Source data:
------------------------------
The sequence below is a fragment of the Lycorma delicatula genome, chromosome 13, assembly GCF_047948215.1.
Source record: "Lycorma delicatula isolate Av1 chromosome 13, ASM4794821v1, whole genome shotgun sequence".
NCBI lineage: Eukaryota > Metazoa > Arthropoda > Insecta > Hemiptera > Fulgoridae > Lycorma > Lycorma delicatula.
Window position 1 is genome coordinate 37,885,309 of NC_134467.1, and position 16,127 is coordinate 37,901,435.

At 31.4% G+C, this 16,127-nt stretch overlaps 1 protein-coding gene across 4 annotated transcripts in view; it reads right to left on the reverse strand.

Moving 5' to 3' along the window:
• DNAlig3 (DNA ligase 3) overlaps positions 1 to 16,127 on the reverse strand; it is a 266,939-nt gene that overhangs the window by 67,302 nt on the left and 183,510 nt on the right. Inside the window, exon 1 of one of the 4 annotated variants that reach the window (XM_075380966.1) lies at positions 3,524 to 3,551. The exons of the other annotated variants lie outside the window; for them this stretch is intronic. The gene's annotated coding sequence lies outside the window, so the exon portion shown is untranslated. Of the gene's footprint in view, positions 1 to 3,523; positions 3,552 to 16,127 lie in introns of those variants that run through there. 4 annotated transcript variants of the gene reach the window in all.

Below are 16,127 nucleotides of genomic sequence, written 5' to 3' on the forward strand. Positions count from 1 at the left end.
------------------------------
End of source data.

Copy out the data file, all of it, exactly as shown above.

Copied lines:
The sequence below is a fragment of the Lycorma delicatula genome, chromosome 13, assembly GCF_047948215.1.
Source record: "Lycorma delicatula isolate Av1 chromosome 13, ASM4794821v1, whole genome shotgun sequence".
NCBI lineage: Eukaryota > Metazoa > Arthropoda > Insecta > Hemiptera > Fulgoridae > Lycorma > Lycorma delicatula.
Window position 1 is genome coordinate 37,885,309 of NC_134467.1, and position 16,127 is coordinate 37,901,435.

At 31.4% G+C, this 16,127-nt stretch overlaps 1 protein-coding gene across 4 annotated transcripts in view; it reads right to left on the reverse strand.

Moving 5' to 3' along the window:
• DNAlig3 (DNA ligase 3) overlaps positions 1 to 16,127 on the reverse strand; it is a 266,939-nt gene that overhangs the window by 67,302 nt on the left and 183,510 nt on the right. Inside the window, exon 1 of one of the 4 annotated variants that reach the window (XM_075380966.1) lies at positions 3,524 to 3,551. The exons of the other annotated variants lie outside the window; for them this stretch is intronic. The gene's annotated coding sequence lies outside the window, so the exon portion shown is untranslated. Of the gene's footprint in view, positions 1 to 3,523; positions 3,552 to 16,127 lie in introns of those variants that run through there. 4 annotated transcript variants of the gene reach the window in all.

Below are 16,127 nucleotides of genomic sequence, written 5' to 3' on the forward strand. Positions count from 1 at the left end.